One of the first things you learn when you study this subject is that there are many different names for the idea of excessive sexual behavior: not just sex addiction, but also hypersexuality, hypersexual disorder, erotomania, sexual dependence, compulsive sexual behavior, nymphomania, and even a masculine version of nymphomania called satyriasis. If the idea is to define a situation where sexual behavior is both problematic and out of the person's control — to whatever degree — then the definition is usually given as compulsive engagement in rewarding sexual stimuli, despite adverse social, occupational, or other types of consequences. In broad strokes, any type of behavior that becomes incompatible with the desired normal, healthy lifestyle is one that warrants clinical intervention. Thus, if a person goes around having inappropriate sexual contact that cost them their jobs, their spouses, whatever, but they still continue the activity, then we can start to say that something is wrong that's not necessarily their fault. And it's this loophole that can apparently justify inappropriate and excessive sex that has turned sex addiction into a profitable industry.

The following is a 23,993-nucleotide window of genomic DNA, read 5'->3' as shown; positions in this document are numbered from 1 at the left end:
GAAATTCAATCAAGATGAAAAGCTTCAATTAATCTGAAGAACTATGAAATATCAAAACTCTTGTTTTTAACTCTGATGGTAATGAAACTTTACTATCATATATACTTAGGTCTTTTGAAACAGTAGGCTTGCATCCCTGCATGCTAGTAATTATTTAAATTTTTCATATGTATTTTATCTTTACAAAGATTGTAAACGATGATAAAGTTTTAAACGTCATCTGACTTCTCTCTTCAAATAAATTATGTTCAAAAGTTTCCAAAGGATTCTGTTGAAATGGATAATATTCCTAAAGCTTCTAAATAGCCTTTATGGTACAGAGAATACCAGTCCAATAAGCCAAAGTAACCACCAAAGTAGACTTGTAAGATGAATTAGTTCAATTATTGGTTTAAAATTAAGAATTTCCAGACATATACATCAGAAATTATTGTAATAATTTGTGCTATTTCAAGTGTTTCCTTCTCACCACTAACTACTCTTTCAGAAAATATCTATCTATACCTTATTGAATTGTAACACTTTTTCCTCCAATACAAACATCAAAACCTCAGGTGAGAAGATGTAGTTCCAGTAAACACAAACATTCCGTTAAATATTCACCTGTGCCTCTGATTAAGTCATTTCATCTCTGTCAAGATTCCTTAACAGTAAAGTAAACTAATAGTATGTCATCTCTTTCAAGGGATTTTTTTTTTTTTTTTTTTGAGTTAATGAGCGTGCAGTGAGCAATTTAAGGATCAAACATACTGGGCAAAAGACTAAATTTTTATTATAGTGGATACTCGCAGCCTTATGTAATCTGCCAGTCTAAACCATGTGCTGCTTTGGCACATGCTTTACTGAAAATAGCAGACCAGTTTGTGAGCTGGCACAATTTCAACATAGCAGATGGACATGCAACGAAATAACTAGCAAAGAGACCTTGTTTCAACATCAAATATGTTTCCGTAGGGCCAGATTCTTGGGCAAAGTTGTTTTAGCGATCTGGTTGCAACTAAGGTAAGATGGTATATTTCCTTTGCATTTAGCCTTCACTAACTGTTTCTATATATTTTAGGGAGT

However, once we start to get into medical terms — like addiction — we cross into the territory of specific, falsifiable claims. To be classified as an addiction, the compulsive behavior must be a disorder of the brain's reward system that involves a biological pathology regardless of any psychosocial factors. One of the main ways this is determined has to do with a protein called ΔFosB, which is part of the reward pathway that's activated whenever any person engages in any pleasurable activity, whether it's sexual or even just eating chocolate. However, when a person becomes addicted to something (anything), ΔFosB can become overexpressed; and this abnormally high level results in a sort of neuroplasticity throughout the reward system. It is widely accepted — though not universally — that ΔFosB overexpression is an addiction biomarker. In simple terms, it's a flag that tells us whether a person is addicted or not.